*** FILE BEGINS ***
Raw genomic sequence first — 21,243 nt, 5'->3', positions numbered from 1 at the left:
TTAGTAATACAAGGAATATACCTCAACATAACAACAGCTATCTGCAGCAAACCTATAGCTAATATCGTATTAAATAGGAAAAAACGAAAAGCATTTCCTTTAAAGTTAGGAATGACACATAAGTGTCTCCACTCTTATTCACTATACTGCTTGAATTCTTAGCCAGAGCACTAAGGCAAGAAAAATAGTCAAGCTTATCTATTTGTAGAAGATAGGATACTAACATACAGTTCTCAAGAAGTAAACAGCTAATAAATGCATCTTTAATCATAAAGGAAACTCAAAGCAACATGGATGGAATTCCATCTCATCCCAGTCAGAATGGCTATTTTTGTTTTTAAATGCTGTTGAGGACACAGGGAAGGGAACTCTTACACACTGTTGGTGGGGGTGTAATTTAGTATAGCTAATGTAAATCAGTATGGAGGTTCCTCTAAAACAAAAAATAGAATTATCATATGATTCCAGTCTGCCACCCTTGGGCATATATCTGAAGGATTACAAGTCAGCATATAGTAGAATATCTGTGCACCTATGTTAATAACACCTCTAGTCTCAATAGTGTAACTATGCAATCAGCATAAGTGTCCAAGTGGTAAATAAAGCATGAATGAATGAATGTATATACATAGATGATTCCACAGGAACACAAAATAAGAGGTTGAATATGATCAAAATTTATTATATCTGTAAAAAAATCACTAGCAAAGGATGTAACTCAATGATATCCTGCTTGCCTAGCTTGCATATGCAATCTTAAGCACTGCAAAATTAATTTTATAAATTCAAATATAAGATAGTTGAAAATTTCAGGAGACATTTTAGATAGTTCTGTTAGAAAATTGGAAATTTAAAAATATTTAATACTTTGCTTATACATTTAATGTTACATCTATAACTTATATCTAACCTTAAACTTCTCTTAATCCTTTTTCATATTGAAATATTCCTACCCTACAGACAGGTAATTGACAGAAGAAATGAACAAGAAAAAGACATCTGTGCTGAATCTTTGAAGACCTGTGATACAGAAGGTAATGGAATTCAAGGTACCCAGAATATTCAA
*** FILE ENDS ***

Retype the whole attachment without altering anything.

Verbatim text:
Raw genomic sequence first — 21,243 nt, 5'->3', positions numbered from 1 at the left:
TTAGTAATACAAGGAATATACCTCAACATAACAACAGCTATCTGCAGCAAACCTATAGCTAATATCGTATTAAATAGGAAAAAACGAAAAGCATTTCCTTTAAAGTTAGGAATGACACATAAGTGTCTCCACTCTTATTCACTATACTGCTTGAATTCTTAGCCAGAGCACTAAGGCAAGAAAAATAGTCAAGCTTATCTATTTGTAGAAGATAGGATACTAACATACAGTTCTCAAGAAGTAAACAGCTAATAAATGCATCTTTAATCATAAAGGAAACTCAAAGCAACATGGATGGAATTCCATCTCATCCCAGTCAGAATGGCTATTTTTGTTTTTAAATGCTGTTGAGGACACAGGGAAGGGAACTCTTACACACTGTTGGTGGGGGTGTAATTTAGTATAGCTAATGTAAATCAGTATGGAGGTTCCTCTAAAACAAAAAATAGAATTATCATATGATTCCAGTCTGCCACCCTTGGGCATATATCTGAAGGATTACAAGTCAGCATATAGTAGAATATCTGTGCACCTATGTTAATAACACCTCTAGTCTCAATAGTGTAACTATGCAATCAGCATAAGTGTCCAAGTGGTAAATAAAGCATGAATGAATGAATGTATATACATAGATGATTCCACAGGAACACAAAATAAGAGGTTGAATATGATCAAAATTTATTATATCTGTAAAAAAATCACTAGCAAAGGATGTAACTCAATGATATCCTGCTTGCCTAGCTTGCATATGCAATCTTAAGCACTGCAAAATTAATTTTATAAATTCAAATATAAGATAGTTGAAAATTTCAGGAGACATTTTAGATAGTTCTGTTAGAAAATTGGAAATTTAAAAATATTTAATACTTTGCTTATACATTTAATGTTACATCTATAACTTATATCTAACCTTAAACTTCTCTTAATCCTTTTTCATATTGAAATATTCCTACCCTACAGACAGGTAATTGACAGAAGAAATGAACAAGAAAAAGACATCTGTGCTGAATCTTTGAAGACCTGTGATACAGAAGGTAATGGAATTCAAGGTACCCAGAATATTCAA